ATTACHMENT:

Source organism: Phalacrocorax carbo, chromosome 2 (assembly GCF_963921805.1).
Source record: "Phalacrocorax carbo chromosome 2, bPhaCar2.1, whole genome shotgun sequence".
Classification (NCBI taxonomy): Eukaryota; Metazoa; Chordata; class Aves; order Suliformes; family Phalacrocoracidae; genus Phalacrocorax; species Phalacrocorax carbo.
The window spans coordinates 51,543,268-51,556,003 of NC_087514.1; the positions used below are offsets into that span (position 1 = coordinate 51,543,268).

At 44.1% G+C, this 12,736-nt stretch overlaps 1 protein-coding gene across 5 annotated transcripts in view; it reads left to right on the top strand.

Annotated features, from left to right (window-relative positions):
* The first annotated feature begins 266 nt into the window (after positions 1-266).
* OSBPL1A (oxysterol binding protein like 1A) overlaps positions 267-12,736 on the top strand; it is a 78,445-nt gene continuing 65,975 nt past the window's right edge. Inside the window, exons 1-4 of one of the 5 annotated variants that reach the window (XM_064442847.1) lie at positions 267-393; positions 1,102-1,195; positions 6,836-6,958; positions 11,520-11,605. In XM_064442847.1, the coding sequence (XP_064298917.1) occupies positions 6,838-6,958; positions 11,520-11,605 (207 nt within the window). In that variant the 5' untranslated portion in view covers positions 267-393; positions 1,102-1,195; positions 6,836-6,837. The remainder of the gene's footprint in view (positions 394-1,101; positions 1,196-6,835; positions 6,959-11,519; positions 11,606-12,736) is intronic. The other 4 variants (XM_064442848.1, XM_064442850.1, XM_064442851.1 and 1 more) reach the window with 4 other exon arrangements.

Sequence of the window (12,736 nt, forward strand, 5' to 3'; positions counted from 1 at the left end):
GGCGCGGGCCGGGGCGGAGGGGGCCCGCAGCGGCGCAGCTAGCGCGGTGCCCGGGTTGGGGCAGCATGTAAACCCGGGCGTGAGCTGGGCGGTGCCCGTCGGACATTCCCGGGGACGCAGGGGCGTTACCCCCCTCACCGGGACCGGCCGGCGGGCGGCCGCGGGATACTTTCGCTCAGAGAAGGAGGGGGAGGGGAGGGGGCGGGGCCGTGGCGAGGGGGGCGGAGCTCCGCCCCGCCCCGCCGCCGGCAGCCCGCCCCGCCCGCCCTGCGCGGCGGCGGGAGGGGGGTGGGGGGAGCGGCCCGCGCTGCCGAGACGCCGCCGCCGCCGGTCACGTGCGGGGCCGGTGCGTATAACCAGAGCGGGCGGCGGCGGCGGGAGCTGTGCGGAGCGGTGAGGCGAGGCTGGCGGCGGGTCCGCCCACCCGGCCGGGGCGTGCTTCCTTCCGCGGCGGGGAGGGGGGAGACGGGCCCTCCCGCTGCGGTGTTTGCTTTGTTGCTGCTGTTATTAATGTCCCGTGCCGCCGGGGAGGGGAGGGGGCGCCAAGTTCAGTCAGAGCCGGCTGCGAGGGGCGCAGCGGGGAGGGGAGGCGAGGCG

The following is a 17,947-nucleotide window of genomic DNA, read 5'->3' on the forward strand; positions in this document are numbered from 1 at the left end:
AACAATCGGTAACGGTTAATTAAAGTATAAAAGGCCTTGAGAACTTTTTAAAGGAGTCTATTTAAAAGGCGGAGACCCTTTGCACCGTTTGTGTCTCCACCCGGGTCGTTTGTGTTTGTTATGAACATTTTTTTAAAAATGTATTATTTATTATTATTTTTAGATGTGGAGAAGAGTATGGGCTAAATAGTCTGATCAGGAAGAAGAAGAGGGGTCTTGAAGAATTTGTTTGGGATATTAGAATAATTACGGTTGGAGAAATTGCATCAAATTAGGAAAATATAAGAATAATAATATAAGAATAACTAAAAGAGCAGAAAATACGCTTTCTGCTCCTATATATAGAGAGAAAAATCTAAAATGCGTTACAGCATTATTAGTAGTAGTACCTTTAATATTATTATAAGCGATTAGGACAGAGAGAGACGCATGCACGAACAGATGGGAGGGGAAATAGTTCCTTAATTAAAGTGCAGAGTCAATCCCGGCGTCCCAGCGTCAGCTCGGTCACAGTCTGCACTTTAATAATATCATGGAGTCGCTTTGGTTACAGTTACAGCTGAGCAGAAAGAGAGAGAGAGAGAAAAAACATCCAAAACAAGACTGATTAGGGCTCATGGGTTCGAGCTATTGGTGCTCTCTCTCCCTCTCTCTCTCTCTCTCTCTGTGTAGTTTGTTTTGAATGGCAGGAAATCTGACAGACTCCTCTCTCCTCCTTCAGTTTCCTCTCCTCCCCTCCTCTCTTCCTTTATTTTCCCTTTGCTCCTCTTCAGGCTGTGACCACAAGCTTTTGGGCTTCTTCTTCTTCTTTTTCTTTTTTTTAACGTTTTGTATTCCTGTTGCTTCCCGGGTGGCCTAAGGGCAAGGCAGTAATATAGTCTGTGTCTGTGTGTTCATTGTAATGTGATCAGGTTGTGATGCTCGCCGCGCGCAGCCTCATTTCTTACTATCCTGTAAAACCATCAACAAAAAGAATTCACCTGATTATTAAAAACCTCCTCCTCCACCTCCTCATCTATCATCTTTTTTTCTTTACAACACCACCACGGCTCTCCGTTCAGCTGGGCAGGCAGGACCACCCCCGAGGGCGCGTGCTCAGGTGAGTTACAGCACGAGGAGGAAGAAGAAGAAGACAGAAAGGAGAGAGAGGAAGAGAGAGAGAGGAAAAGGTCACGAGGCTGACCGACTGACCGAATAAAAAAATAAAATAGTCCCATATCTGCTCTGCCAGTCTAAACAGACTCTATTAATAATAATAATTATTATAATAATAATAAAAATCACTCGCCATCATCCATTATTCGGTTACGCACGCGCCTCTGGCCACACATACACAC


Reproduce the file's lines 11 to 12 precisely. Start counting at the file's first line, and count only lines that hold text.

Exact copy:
The following is a 17,947-nucleotide window of genomic DNA, read 5'->3' on the forward strand; positions in this document are numbered from 1 at the left end:
AACAATCGGTAACGGTTAATTAAAGTATAAAAGGCCTTGAGAACTTTTTAAAGGAGTCTATTTAAAAGGCGGAGACCCTTTGCACCGTTTGTGTCTCCACCCGGGTCGTTTGTGTTTGTTATGAACATTTTTTTAAAAATGTATTATTTATTATTATTTTTAGATGTGGAGAAGAGTATGGGCTAAATAGTCTGATCAGGAAGAAGAAGAGGGGTCTTGAAGAATTTGTTTGGGATATTAGAATAATTACGGTTGGAGAAATTGCATCAAATTAGGAAAATATAAGAATAATAATATAAGAATAACTAAAAGAGCAGAAAATACGCTTTCTGCTCCTATATATAGAGAGAAAAATCTAAAATGCGTTACAGCATTATTAGTAGTAGTACCTTTAATATTATTATAAGCGATTAGGACAGAGAGAGACGCATGCACGAACAGATGGGAGGGGAAATAGTTCCTTAATTAAAGTGCAGAGTCAATCCCGGCGTCCCAGCGTCAGCTCGGTCACAGTCTGCACTTTAATAATATCATGGAGTCGCTTTGGTTACAGTTACAGCTGAGCAGAAAGAGAGAGAGAGAGAAAAAACATCCAAAACAAGACTGATTAGGGCTCATGGGTTCGAGCTATTGGTGCTCTCTCTCCCTCTCTCTCTCTCTCTCTCTGTGTAGTTTGTTTTGAATGGCAGGAAATCTGACAGACTCCTCTCTCCTCCTTCAGTTTCCTCTCCTCCCCTCCTCTCTTCCTTTATTTTCCCTTTGCTCCTCTTCAGGCTGTGACCACAAGCTTTTGGGCTTCTTCTTCTTCTTTTTCTTTTTTTTAACGTTTTGTATTCCTGTTGCTTCCCGGGTGGCCTAAGGGCAAGGCAGTAATATAGTCTGTGTCTGTGTGTTCATTGTAATGTGATCAGGTTGTGATGCTCGCCGCGCGCAGCCTCATTTCTTACTATCCTGTAAAACCATCAACAAAAAGAATTCACCTGATTATTAAAAACCTCCTCCTCCACCTCCTCATCTATCATCTTTTTTTCTTTACAACACCACCACGGCTCTCCGTTCAGCTGGGCAGGCAGGACCACCCCCGAGGGCGCGTGCTCAGGTGAGTTACAGCACGAGGAGGAAGAAGAAGAAGACAGAAAGGAGAGAGAGGAAGAGAGAGAGAGGAAAAGGTCACGAGGCTGACCGACTGACCGAATAAAAAAATAAAATAGTCCCATATCTGCTCTGCCAGTCTAAACAGACTCTATTAATAATAATAATTATTATAATAATAATAAAAATCACTCGCCATCATCCATTATTCGGTTACGCACGCGCCTCTGGCCACACATACACAC